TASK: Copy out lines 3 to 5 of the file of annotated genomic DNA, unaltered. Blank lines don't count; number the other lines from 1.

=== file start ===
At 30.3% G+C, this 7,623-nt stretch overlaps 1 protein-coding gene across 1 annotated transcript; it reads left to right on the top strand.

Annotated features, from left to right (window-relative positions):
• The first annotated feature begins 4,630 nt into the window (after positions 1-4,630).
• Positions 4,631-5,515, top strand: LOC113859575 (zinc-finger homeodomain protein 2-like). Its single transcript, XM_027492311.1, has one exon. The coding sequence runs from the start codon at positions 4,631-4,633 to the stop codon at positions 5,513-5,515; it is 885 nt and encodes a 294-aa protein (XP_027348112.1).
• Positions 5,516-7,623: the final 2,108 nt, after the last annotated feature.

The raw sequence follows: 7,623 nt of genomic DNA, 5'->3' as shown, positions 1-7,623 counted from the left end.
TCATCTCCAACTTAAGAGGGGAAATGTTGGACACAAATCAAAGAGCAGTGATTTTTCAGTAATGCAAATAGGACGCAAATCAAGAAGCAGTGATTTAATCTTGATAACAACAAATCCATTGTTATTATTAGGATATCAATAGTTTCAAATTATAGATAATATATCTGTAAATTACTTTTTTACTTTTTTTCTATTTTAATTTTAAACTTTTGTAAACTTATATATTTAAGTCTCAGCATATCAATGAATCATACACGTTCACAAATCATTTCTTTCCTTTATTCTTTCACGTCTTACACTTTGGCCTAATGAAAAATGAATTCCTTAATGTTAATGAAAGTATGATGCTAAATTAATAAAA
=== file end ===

• The first annotated feature begins 4,630 nt into the window (after positions 1-4,630).
• Positions 4,631-5,515, top strand: LOC113859575 (zinc-finger homeodomain protein 2-like). Its single transcript, XM_027492311.1, has one exon. The coding sequence runs from the start codon at positions 4,631-4,633 to the stop codon at positions 5,513-5,515; it is 885 nt and encodes a 294-aa protein (XP_027348112.1).
• Positions 5,516-7,623: the final 2,108 nt, after the last annotated feature.